That goal also doesn’t happen without a strong set of skills, starting with his skating. He is quick, elusive and pretty fast. From there, he is able to activate so much and so effectively by using a combination of offensive skills (passing, puck handling) as well as just being smart and knowing how to open up a better opportunity. When he passes, it is often with a give and go in mind. Even if he doesn’t get the puck back, him beelining it to a dangerous area on the ice causes chaos as defenders scramble to close on him or keep up. That in turn can create an open teammate elsewhere. Scott Wheeler at The Athletic touches on this:
He’s already a plus-level skater, which helps him escape pressure with his feet, push up ice in control or trialing in transition, walk the line, and steer opposing players into tough spots despite not being the biggest guy. He’s the definition — or close — of the modern defenceman. Mateychuk pushes when he can and everything he does is done with poise and command. He plays a reliable and calculating game built around his mobility and sound decision-making.
So he has a lot of offensive skill, and he is frequently involved in the play all over the ice. That includes on defense, where he has a very consistent effort to be just as involved.
When defending transitions, he is aggressive attacking puck carriers and jumping into passing lanes to try and force turnovers, or at least dump ins. He kills plays in the neutral zone at a very strong rate for his age and size. While 5’11” isn’t the biggest player, he is 194 lbs already, so he’s pretty physically mature by now. He isn’t a lightweight that can get knocked around easily, and he is strong on his feet. That helps him defensively at the WHL level, where he can use his good timing, skating and anticipation to break up plays and even knock an opponent off balance.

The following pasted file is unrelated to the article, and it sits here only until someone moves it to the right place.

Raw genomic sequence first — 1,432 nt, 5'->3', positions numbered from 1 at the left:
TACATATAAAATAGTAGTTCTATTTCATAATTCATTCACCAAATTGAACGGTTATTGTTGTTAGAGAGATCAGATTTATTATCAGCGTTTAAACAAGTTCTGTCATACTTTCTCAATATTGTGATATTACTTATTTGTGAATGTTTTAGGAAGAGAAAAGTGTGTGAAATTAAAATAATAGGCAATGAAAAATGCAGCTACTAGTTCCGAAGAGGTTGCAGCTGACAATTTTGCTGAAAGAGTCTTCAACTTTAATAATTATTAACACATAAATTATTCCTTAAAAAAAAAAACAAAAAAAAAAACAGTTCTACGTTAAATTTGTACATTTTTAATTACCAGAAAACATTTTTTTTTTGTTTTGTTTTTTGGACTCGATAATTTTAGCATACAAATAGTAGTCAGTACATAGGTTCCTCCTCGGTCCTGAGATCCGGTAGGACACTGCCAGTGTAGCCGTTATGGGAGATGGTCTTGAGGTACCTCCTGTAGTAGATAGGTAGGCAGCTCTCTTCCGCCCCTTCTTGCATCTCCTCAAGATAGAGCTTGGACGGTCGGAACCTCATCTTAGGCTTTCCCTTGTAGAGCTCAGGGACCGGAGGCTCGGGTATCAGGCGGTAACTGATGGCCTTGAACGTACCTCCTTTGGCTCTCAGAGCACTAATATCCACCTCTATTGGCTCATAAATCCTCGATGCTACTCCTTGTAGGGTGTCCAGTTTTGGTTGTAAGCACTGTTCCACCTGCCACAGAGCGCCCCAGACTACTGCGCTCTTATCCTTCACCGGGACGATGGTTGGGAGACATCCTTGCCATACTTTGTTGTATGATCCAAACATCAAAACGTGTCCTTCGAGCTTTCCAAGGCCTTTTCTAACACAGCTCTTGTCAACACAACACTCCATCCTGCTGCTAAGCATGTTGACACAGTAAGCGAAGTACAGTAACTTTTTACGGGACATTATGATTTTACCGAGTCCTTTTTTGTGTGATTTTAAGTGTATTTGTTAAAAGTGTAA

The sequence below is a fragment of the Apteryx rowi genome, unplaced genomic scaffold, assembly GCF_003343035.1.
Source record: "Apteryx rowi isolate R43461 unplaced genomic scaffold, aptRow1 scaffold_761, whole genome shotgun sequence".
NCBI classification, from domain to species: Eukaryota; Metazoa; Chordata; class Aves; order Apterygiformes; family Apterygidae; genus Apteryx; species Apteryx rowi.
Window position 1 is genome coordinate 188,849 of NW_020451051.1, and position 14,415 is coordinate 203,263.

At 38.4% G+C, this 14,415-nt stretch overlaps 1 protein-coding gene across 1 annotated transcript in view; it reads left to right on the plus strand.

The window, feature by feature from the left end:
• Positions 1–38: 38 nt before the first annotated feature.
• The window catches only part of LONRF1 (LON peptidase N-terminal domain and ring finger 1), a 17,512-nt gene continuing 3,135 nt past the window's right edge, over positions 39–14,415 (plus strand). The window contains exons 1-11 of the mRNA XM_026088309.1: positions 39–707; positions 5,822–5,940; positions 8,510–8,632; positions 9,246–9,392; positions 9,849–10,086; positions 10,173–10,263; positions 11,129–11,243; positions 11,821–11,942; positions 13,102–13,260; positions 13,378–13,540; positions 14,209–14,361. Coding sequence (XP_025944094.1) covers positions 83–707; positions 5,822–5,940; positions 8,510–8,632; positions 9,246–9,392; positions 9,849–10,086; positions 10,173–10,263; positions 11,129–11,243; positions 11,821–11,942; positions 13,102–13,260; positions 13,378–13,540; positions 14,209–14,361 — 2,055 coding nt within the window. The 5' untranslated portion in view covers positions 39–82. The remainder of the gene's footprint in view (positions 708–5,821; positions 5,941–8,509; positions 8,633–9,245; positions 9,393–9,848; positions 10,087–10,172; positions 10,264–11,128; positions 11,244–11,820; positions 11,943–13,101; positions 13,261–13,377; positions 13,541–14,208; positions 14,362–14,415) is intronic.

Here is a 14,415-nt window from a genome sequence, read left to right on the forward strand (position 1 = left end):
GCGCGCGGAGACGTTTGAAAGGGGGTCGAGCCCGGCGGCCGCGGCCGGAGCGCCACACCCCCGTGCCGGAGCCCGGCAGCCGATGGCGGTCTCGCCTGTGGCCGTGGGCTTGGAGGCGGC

In the defensive zone he isn’t quite as successful, where in tighter quarters and a more static cycle game he doesn’t have as easy a time defending. But in the WHL, he is still a very good defender in his own end. In fact, in just about any measure he appears to be one of the very best defensemen in every possible area.
This chart, of course, should be looked at with some caution. I do believe after having watched Mateychuk a fair amount that he is a very, very good defensemen in the WHL already. The fact that he’s a July birthday and still relatively young is also a good sign, but all that doesn’t give you the full story about his value as a prospect.
THE FLAWS: DEFENSE & SKATING PROJECTION
So, remember when I mentioned that Mateychuk seemed like the complete opposite as his cousin, Owen Pickering? It also holds true as to how each of them have value as prospects. Where Pickering’s value lies in how you project him in the future, Mateychuk seems already fairly refined and developed. It’s not easy to see how much better he can still develop his game in a way that will help him at higher levels, not like you can with Pickering.
At 194 lbs, he’s already filled out and possibly as strong as he may ever be. Some of that may be some fat he can turn into muscle, and he can learn how to get stronger in areas that matter more for hockey players — mainly their legs and core. It’s also hard to see how much more skill he can add, or how much better his skating can be.